In a man from Kolkata, the first instance of a potentially fatal fungal infection brought on by plants was found. The 61-year-old plant mycologist reported persistent fatigue, a sore throat, hoarseness of voice, difficulty swallowing, and difficulty breathing for three months. He had no medical history of trauma, diabetes, HIV infection, renal disease, or any other chronic illness. According to medical professionals who published their findings in the journal Medical Mycology Case Reports, the unidentified man had worked with rotting matter, mushrooms, and various plant fungi for a long time as part of his research activities. The man underwent an X-ray and a CT scan. The results of the chest X-ray were “normal,” but the paratracheal abscess in his neck was revealed by the CT scan.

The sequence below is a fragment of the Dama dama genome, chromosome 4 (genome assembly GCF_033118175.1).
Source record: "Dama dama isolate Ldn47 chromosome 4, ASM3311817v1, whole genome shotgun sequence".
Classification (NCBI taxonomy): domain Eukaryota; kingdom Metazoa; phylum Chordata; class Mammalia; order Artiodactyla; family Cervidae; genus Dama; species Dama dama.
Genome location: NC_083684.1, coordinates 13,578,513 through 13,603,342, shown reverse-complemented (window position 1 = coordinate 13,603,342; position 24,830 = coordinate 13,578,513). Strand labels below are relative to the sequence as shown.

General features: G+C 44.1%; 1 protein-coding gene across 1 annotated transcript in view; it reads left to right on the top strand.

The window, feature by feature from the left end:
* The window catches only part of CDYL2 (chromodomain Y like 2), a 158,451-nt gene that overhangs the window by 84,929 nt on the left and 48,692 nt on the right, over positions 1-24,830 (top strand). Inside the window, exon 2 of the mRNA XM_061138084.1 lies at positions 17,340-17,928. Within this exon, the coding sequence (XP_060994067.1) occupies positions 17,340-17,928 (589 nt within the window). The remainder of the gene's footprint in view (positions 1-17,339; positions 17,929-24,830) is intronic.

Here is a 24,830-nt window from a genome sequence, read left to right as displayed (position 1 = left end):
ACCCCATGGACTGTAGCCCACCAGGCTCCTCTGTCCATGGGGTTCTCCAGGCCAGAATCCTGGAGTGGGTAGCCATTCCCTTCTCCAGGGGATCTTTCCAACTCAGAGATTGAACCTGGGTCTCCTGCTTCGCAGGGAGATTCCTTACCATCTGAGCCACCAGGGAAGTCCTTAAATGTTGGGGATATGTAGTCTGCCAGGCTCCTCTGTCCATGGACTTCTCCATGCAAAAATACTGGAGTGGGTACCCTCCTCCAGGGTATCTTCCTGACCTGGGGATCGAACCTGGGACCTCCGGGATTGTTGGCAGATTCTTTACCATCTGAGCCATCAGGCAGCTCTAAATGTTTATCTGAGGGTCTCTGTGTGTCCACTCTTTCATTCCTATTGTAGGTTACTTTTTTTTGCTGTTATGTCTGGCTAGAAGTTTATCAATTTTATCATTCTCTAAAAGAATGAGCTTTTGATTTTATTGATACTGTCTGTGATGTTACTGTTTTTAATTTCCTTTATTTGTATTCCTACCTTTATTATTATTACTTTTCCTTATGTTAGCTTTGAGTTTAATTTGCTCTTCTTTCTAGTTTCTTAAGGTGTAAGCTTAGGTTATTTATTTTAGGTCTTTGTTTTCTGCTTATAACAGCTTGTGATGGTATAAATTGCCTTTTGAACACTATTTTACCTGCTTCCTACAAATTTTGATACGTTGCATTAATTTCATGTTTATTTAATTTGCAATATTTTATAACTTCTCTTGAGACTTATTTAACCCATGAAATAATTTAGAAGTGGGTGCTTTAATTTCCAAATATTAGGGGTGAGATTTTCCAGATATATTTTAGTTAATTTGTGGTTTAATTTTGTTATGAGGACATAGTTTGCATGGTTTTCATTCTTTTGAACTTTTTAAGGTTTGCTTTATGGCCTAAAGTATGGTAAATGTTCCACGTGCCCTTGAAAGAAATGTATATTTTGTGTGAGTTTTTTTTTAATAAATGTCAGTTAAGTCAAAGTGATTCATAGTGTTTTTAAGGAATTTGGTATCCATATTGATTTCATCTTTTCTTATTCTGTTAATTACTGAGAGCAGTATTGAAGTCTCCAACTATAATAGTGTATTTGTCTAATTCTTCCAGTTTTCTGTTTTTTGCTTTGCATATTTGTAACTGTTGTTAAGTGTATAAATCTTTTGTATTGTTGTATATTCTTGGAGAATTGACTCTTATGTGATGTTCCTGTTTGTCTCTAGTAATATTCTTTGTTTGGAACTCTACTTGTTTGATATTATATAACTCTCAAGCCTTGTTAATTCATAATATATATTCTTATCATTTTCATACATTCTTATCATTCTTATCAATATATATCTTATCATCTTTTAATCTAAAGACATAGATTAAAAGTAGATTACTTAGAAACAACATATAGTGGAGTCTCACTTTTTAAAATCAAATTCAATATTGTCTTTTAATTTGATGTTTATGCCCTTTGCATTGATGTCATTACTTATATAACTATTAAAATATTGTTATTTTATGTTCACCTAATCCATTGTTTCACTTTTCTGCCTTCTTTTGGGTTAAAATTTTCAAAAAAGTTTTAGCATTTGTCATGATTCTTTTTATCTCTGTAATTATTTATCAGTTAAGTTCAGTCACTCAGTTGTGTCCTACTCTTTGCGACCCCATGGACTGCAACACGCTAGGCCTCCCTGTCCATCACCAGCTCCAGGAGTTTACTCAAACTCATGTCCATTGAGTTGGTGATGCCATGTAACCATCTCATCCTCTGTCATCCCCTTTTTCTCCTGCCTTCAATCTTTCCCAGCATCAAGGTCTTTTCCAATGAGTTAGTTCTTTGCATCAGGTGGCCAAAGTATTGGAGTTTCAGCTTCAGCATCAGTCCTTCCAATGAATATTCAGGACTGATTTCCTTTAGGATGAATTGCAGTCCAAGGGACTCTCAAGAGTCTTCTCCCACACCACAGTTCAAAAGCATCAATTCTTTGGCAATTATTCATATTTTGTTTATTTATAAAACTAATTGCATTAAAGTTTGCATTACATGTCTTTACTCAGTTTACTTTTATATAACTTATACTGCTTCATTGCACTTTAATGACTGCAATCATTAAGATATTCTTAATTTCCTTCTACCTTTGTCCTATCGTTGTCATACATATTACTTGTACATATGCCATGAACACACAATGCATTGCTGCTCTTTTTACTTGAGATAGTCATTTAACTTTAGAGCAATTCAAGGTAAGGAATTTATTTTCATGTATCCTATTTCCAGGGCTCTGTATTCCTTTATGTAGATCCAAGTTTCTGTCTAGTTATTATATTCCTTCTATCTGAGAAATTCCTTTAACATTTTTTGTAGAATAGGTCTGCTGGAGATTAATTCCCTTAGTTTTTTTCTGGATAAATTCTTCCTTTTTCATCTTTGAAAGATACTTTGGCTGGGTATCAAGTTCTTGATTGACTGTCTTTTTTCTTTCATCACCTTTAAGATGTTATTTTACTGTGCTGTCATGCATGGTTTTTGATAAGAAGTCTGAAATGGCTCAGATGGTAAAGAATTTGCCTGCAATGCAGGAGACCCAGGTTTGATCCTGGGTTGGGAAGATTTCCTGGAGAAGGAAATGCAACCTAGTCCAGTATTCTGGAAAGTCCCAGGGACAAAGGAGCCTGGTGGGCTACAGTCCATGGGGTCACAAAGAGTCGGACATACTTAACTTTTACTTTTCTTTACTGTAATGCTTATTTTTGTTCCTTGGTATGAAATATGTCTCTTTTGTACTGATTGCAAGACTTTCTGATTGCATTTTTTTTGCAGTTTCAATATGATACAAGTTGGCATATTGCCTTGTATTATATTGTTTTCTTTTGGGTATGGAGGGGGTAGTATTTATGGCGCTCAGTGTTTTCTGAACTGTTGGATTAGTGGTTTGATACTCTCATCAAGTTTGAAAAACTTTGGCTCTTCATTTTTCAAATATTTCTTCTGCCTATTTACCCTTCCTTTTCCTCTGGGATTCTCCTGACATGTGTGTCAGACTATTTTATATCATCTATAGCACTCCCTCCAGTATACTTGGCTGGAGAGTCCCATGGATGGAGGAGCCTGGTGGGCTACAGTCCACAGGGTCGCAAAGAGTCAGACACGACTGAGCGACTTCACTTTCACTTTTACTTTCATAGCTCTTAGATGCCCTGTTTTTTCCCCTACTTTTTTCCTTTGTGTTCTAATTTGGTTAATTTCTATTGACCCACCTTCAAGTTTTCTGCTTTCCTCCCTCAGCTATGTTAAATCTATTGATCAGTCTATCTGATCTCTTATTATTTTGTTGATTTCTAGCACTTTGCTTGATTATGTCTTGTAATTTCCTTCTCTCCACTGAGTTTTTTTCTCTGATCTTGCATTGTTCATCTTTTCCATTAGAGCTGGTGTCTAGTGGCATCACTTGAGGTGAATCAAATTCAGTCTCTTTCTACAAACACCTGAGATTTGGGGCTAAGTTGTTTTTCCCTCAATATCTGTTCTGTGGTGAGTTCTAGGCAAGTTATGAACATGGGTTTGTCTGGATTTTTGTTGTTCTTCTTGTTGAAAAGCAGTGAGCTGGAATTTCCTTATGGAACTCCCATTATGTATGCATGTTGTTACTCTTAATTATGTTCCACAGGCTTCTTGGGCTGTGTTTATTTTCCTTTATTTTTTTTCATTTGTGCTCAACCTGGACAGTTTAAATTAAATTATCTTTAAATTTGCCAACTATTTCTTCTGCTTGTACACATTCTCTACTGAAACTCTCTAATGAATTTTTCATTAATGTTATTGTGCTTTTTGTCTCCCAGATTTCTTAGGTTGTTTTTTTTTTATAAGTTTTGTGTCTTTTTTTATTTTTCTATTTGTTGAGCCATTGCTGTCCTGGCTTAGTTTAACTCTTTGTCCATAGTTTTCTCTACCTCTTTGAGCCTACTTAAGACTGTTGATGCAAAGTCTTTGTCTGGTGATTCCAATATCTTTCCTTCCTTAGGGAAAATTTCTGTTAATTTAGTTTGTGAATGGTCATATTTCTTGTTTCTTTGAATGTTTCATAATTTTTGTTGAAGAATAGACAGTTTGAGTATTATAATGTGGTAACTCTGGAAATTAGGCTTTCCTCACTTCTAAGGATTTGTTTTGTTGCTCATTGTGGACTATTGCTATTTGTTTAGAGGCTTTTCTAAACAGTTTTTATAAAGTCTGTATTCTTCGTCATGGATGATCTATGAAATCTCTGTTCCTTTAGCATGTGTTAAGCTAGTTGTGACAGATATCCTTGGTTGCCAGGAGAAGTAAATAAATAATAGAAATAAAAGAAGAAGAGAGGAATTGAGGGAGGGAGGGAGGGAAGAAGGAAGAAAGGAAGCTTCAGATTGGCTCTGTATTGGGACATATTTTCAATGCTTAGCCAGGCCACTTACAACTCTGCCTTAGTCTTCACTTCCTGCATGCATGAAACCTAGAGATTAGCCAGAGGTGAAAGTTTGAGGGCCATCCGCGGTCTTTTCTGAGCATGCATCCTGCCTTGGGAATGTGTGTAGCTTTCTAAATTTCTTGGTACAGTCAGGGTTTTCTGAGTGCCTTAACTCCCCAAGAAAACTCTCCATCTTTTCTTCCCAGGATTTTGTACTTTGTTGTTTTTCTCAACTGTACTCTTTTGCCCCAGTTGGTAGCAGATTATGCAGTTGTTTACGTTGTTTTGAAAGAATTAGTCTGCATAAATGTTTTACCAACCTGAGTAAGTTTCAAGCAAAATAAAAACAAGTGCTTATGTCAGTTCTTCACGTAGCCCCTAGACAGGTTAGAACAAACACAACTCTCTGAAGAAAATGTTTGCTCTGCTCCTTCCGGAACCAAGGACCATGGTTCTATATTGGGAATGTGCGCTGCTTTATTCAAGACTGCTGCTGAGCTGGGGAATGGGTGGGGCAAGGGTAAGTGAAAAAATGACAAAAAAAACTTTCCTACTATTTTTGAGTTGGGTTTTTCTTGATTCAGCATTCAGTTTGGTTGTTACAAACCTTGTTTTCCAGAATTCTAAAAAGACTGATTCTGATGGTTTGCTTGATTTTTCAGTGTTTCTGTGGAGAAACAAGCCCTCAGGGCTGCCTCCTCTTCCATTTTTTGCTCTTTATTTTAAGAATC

Airways can become blocked by paratracheal abscesses, which can result in infections that are fatal if not identified and treated right away. His condition was identified as Chondrostereum purpureum after doctors removed the pus and sent a sample to the “WHO Collaborating Centre for Reference & Research on Fungi of Medical Importance” for testing. A plant fungus called Chondrostereum purpureum attacks plants, especially those in the rose family, and causes silver leaf disease. This is the first time a plant fungus has harmed a person. Traditional methods (microscopy and culture) were unsuccessful in identifying the fungus.
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